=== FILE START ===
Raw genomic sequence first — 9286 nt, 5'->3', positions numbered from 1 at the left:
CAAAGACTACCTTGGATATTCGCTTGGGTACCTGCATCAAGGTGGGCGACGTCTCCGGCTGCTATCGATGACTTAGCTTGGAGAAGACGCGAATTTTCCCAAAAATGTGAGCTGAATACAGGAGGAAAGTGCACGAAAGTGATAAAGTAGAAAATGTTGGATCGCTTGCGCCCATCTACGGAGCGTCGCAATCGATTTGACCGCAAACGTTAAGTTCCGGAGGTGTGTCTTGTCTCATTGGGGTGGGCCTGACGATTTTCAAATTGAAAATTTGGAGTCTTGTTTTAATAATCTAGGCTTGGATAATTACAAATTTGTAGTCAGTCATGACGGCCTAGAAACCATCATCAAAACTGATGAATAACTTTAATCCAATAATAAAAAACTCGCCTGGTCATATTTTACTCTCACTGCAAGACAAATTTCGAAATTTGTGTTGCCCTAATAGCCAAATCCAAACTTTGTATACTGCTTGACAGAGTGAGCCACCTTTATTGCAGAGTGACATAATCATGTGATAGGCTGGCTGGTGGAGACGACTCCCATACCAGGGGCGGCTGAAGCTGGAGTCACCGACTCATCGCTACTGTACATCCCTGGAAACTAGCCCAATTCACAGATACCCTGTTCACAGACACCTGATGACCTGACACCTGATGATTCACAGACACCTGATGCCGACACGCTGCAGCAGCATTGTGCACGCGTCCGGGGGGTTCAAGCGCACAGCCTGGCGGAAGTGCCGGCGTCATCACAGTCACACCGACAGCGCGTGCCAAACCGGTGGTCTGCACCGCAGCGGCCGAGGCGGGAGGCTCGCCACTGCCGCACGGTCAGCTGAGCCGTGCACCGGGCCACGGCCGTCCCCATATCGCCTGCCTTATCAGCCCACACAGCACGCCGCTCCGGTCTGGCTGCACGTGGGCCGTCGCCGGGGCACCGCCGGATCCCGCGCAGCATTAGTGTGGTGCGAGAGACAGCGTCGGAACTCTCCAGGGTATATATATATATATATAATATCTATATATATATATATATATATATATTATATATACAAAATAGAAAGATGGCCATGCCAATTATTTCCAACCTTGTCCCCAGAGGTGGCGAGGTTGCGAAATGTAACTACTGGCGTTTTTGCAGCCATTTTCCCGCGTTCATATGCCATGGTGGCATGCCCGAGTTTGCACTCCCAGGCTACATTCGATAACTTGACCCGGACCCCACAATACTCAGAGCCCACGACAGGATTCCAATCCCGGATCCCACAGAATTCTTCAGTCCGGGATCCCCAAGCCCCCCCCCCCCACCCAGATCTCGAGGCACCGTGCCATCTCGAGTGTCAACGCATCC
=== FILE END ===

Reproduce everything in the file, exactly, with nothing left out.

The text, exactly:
Raw genomic sequence first — 9286 nt, 5'->3', positions numbered from 1 at the left:
CAAAGACTACCTTGGATATTCGCTTGGGTACCTGCATCAAGGTGGGCGACGTCTCCGGCTGCTATCGATGACTTAGCTTGGAGAAGACGCGAATTTTCCCAAAAATGTGAGCTGAATACAGGAGGAAAGTGCACGAAAGTGATAAAGTAGAAAATGTTGGATCGCTTGCGCCCATCTACGGAGCGTCGCAATCGATTTGACCGCAAACGTTAAGTTCCGGAGGTGTGTCTTGTCTCATTGGGGTGGGCCTGACGATTTTCAAATTGAAAATTTGGAGTCTTGTTTTAATAATCTAGGCTTGGATAATTACAAATTTGTAGTCAGTCATGACGGCCTAGAAACCATCATCAAAACTGATGAATAACTTTAATCCAATAATAAAAAACTCGCCTGGTCATATTTTACTCTCACTGCAAGACAAATTTCGAAATTTGTGTTGCCCTAATAGCCAAATCCAAACTTTGTATACTGCTTGACAGAGTGAGCCACCTTTATTGCAGAGTGACATAATCATGTGATAGGCTGGCTGGTGGAGACGACTCCCATACCAGGGGCGGCTGAAGCTGGAGTCACCGACTCATCGCTACTGTACATCCCTGGAAACTAGCCCAATTCACAGATACCCTGTTCACAGACACCTGATGACCTGACACCTGATGATTCACAGACACCTGATGCCGACACGCTGCAGCAGCATTGTGCACGCGTCCGGGGGGTTCAAGCGCACAGCCTGGCGGAAGTGCCGGCGTCATCACAGTCACACCGACAGCGCGTGCCAAACCGGTGGTCTGCACCGCAGCGGCCGAGGCGGGAGGCTCGCCACTGCCGCACGGTCAGCTGAGCCGTGCACCGGGCCACGGCCGTCCCCATATCGCCTGCCTTATCAGCCCACACAGCACGCCGCTCCGGTCTGGCTGCACGTGGGCCGTCGCCGGGGCACCGCCGGATCCCGCGCAGCATTAGTGTGGTGCGAGAGACAGCGTCGGAACTCTCCAGGGTATATATATATATATATAATATCTATATATATATATATATATATATATTATATATACAAAATAGAAAGATGGCCATGCCAATTATTTCCAACCTTGTCCCCAGAGGTGGCGAGGTTGCGAAATGTAACTACTGGCGTTTTTGCAGCCATTTTCCCGCGTTCATATGCCATGGTGGCATGCCCGAGTTTGCACTCCCAGGCTACATTCGATAACTTGACCCGGACCCCACAATACTCAGAGCCCACGACAGGATTCCAATCCCGGATCCCACAGAATTCTTCAGTCCGGGATCCCCAAGCCCCCCCCCCCCACCCAGATCTCGAGGCACCGTGCCATCTCGAGTGTCAACGCATCC